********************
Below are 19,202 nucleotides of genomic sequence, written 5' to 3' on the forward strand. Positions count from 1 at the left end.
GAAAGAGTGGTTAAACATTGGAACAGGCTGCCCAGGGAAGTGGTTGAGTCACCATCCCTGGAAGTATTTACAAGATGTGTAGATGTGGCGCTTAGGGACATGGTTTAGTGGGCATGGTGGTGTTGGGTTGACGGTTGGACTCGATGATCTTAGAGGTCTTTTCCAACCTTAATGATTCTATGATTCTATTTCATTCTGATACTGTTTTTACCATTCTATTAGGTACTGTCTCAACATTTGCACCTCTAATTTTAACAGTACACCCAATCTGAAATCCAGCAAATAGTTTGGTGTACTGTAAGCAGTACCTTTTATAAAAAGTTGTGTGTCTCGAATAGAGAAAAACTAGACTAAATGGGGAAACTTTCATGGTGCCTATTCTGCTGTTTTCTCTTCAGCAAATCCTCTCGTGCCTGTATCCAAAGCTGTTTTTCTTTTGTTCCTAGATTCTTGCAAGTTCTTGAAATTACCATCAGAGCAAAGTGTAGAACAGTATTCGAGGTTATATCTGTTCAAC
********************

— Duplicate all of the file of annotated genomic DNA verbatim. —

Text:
Below are 19,202 nucleotides of genomic sequence, written 5' to 3' on the forward strand. Positions count from 1 at the left end.
GAAAGAGTGGTTAAACATTGGAACAGGCTGCCCAGGGAAGTGGTTGAGTCACCATCCCTGGAAGTATTTACAAGATGTGTAGATGTGGCGCTTAGGGACATGGTTTAGTGGGCATGGTGGTGTTGGGTTGACGGTTGGACTCGATGATCTTAGAGGTCTTTTCCAACCTTAATGATTCTATGATTCTATTTCATTCTGATACTGTTTTTACCATTCTATTAGGTACTGTCTCAACATTTGCACCTCTAATTTTAACAGTACACCCAATCTGAAATCCAGCAAATAGTTTGGTGTACTGTAAGCAGTACCTTTTATAAAAAGTTGTGTGTCTCGAATAGAGAAAAACTAGACTAAATGGGGAAACTTTCATGGTGCCTATTCTGCTGTTTTCTCTTCAGCAAATCCTCTCGTGCCTGTATCCAAAGCTGTTTTTCTTTTGTTCCTAGATTCTTGCAAGTTCTTGAAATTACCATCAGAGCAAAGTGTAGAACAGTATTCGAGGTTATATCTGTTCAAC